“Because of what you said: I couldn’t serve three masters. I didn’t want to serve the other two. I wanted to belong to your domain alone, to stay at your side. I thought you knew that already, lord. How much more do I need to do to prove it to you?” She gave him a wry smile. Her eyes twinkled. “How many offspring will it take? Choose any number; I’m ready to give it my best effort.” She laughed when he coughed in embarrassment. “Whatever the need may be, I want only to remain at your side, whatever domain you visit. I know you’ll do well, and I’ll be proud to be of help to you however I can. So…” Des leaned her forehead against the side of Ciar’s head. “Your new domains await you, lord. Shall we go?”

He stood and lifted her to her feet with him. “Yes, let’s.”

Writing Challenge: Week 19

Under Earth Hunt

by H. M. Snow


Des rolled onto her side, facing away from Ciar, as she choked on the mouthful of water. Several seconds passed with much coughing and spitting before she could speak. “Lord?”

The king under earth patted her between the shoulder blades. “Are you all right? You lost consciousness.”

“I had a dream,” said Des. She sat up with his assistance and wiped the back of her hand across her mouth. “I haven’t dreamed at all since coming here. I haven’t slept either, now that I think about it. Is it normal?”

“No. This is a realm between life and death. Apart from the one who holds dominion here, living humans aren’t supposed to be here. There is nothing ‘normal’ about your situation.”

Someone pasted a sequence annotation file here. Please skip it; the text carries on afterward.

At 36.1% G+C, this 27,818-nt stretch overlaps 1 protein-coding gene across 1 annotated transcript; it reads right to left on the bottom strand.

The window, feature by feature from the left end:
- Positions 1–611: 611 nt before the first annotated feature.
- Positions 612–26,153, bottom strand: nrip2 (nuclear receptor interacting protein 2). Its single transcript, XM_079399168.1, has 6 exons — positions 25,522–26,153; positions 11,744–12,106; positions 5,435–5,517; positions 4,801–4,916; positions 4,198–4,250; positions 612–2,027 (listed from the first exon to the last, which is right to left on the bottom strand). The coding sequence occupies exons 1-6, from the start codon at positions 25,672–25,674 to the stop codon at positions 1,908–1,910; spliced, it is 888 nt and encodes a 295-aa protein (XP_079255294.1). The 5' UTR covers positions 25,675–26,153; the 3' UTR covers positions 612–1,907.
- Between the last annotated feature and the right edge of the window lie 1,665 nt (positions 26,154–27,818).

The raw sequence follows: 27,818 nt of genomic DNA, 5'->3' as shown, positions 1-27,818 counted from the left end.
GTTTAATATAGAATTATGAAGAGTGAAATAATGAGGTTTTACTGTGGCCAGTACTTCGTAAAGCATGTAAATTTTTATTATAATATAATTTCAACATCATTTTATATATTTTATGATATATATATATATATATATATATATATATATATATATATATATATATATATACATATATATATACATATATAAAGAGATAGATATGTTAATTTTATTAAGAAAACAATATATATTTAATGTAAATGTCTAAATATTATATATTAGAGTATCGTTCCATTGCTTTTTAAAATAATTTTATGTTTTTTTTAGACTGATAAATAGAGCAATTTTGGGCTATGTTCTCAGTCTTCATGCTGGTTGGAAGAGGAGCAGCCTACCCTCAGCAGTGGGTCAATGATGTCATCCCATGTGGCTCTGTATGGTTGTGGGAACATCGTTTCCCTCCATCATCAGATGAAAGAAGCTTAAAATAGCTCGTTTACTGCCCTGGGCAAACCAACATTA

Dismissing this bit of pessimism, Des took up the bowl of water that Ciar had set aside. She drained it in one long swallow. “It was such a strange dream. I thought it was my aunt Mattie I was talking to at first, but then I saw her dissolving around the edges. Even then, I thought maybe that’s normal for the spirits of the dead, but then she asked me how she died, as if she didn’t know. I thought, that can’t be right. As it happened, it didn’t matter because I started choking and woke up.”

Ciar bowed his head pensively. “It is possible,” he said after a time, “that you encountered a plathein. Your description fits.”

“What is it?”

“Platheins are a race of shapeshifters. They are particulate creatures, able to rearrange their particles so as to resemble other beings. The stronger among them can expand the range of their particles quite a distance. If any creature absorbs one of these particles, it becomes possible for the plathein to communicate with that creature. It may be that you picked up a stray particle. There are platheins nearby.”